So I did a quick analysis of the colors used for the modern Qute Icons used in the Qubes OS 4.1/4.2 menus and designed by a professional UI/UX team. And I am happy that I implemented --raw-data qube-label-tweak-tool

Here is the result:

[alimirjamali@dom0 ~]$ for record in $(qubes-label-tweak-tool list --raw-data); do label="${record%%\|*}";value="${record##*\|}";echo "${label} label = ${value} official Qubes OS qute icons use these fills:";grep /usr/share/icons/hicolor/scalable/apps/*vm-${label}.svg -e 'fill="#' | sed 's/\(.*fill=.\)\(#\([0-9a-fA-F]\)\{6\}\).*/\2/g' | sort | uniq; done
red label = 0xcc0000 official Qubes OS qute icons use these fills:
#64120F
#641312
#D42C27
#D62821
orange label = 0xf57900 official Qubes OS qute icons use these fills:
#753813
#E96F24
yellow label = 0xedd400 official Qubes OS qute icons use these fills:
#946705
#EFBF0A
green label = 0x73d216 official Qubes OS qute icons use these fills:
#325830
#5ABC57
gray label = 0x555555 official Qubes OS qute icons use these fills:
#34373A
#3B3B3B
#A2A1A1
#B4BBC1
#C4CACF
blue label = 0x3465a4 official Qubes OS qute icons use these fills:
#0D2377
#0E2276
#4488DF
purple label = 0x75507b official Qubes OS qute icons use these fills:
#3F0C46
#A23EB2
black label = 0x000000 official Qubes OS qute icons use these fills:
#000000
#3B3B3B
#585858
#605F5F
#FFFFFF

It is really interesting that the UI/UX team had to use 2 colors for orange, yellow, green and purple; 3 colors for blue; 4 colors for red and 5 colors for gray and black icons. I guess you should be a color scientist or a UI/UX person to properly understand the concepts. But I believe that unlike Willy-JL selection of purple as the base template, I should chose black or gray.

p.s.: Of course tint does not like the gray scale templates. Complicated calculations would be needed. Switching to red.

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I really appreciate if you could rename the title to:

Programming approaches to Alternative Appmenu icon effects, Setting default workspace per qube, Additional label colors

or if it is too long:

Alternate Appmenu icon effects, default workspace per qube, More labels
1 Like

Yeah, I have no idea why he picked orange to start with.

Please be aware (if you haven’t noticed already) that the color you provide on the command line to his script is NOT the exact same saturation/value the script does; it applies some sort of multiplier. Ideally, we’d know what color should be supplied to the script to recreate the qube icons already in use, for reproducibility.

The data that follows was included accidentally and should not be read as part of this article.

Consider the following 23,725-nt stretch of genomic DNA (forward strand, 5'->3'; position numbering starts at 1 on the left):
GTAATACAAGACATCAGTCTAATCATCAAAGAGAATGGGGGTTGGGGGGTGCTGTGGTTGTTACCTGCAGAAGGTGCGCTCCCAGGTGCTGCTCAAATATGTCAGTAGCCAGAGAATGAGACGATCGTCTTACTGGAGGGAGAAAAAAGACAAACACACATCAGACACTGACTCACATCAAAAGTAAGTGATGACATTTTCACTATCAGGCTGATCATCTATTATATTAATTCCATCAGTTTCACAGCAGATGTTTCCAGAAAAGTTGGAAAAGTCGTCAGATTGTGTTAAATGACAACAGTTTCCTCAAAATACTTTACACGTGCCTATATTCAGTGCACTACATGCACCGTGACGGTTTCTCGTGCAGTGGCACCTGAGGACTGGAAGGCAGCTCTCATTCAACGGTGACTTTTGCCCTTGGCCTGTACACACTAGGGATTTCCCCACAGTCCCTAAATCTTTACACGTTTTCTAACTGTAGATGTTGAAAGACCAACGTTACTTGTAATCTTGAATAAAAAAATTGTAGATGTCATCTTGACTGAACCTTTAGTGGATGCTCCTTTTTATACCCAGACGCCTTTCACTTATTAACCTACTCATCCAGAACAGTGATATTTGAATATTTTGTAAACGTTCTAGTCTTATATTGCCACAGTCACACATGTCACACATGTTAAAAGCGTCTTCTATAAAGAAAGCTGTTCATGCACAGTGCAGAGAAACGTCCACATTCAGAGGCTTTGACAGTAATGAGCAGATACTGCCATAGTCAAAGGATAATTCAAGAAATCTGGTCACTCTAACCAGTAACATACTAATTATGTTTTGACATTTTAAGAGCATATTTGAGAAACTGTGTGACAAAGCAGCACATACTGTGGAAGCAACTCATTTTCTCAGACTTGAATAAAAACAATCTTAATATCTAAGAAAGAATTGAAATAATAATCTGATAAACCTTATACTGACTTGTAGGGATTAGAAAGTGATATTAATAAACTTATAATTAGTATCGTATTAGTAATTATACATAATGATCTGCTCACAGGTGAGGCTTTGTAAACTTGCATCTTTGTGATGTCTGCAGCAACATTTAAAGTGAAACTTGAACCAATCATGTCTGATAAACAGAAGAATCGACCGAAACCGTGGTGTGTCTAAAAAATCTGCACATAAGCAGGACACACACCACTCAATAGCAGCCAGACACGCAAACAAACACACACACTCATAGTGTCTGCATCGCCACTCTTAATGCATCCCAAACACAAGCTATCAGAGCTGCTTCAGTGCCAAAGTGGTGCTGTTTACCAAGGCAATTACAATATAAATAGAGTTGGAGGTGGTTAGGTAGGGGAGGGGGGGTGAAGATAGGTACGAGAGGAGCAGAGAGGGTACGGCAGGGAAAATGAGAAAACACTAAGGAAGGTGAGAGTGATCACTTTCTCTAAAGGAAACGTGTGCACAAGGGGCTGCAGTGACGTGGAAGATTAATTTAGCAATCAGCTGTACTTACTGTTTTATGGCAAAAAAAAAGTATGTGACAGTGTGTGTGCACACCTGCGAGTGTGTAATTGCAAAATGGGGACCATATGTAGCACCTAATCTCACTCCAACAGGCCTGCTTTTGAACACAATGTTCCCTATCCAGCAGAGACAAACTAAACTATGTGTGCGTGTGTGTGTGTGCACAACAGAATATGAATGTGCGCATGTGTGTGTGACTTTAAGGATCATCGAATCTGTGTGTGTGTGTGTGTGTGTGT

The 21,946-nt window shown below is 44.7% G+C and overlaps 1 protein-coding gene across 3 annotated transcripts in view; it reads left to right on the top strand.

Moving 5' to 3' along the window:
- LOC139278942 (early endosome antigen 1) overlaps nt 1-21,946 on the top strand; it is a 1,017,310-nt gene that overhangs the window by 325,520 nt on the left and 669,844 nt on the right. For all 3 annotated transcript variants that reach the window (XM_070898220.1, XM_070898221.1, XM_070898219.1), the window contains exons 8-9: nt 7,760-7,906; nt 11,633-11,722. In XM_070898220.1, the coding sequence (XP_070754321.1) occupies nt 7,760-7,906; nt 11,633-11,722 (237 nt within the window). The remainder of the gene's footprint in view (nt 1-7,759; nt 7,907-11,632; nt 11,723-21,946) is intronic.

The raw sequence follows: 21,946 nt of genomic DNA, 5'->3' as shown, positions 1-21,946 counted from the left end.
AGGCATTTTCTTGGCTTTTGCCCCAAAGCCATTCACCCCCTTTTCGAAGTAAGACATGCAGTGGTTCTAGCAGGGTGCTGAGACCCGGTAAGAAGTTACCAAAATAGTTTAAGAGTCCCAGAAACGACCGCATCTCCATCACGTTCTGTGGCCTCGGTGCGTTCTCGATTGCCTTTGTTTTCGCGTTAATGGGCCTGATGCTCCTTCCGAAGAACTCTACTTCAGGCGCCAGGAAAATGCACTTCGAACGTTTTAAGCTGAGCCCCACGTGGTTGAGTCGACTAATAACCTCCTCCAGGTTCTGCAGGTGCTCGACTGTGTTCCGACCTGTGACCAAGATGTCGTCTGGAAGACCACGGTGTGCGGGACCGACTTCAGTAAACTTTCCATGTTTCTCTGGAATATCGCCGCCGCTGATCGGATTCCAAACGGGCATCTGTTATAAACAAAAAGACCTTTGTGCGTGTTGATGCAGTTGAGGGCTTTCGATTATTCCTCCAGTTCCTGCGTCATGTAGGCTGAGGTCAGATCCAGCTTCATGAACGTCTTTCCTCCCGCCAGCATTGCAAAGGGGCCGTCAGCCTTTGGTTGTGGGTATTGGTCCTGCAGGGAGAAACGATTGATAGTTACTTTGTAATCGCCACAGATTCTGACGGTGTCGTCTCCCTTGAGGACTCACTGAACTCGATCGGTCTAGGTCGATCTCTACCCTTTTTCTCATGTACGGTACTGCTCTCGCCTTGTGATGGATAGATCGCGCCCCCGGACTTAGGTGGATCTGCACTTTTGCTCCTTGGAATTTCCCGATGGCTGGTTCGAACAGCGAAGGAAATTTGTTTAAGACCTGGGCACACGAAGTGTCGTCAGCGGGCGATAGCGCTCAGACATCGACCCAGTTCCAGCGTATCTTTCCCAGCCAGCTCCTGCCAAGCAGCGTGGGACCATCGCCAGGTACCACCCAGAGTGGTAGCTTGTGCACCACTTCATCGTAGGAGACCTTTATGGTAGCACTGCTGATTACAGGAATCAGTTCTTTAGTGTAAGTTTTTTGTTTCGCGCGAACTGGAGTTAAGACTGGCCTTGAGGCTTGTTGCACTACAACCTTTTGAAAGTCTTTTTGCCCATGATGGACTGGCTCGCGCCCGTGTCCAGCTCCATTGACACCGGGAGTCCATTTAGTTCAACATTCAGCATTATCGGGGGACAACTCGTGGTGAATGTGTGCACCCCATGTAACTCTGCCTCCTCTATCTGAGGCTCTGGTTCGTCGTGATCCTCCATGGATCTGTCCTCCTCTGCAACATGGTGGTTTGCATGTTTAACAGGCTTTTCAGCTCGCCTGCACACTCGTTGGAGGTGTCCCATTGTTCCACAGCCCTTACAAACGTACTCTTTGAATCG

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Yes. Unfortunately xfce4-ternimal is capable of only 256 colors. It is not possible to represent the full 16.7 million colors in the terminal. ANSI escape codes could only represent the nearest color. But you are absolutely right and I have to add clarification to the qubes-label-tweak-tool help about this limitation.

p.s.: Once my work with CLI tools is done, I will try to work on GUI tools. I will use the QColorDialog widget. It uses xfce4 default color picker which is kinda ugly but hopefully should do the job.


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Progress report on qubes-label-tweak-tool:

I wrote all of the rgb_to_hsv, hsv_to_rgb and tint functions in pure bash. It was a challenge since bash does not support floating point math and I wanted to avoid Python, bc or other dependencies. Minor precision sacrifice will be made. But this should be negligible (around 0.4%).

It appears that all of the Qubes GUI tools will work fine if the new icons are copied to ~/.local/share/icons/hicolor rather than /usr/share/icons/hicolor. This would eliminate requirement for sudo. I have to do more tests to confirm this :white_check_mark: (needs some work. most probably possible).

1 Like

This is so cool thank you!

:smiley:

1 Like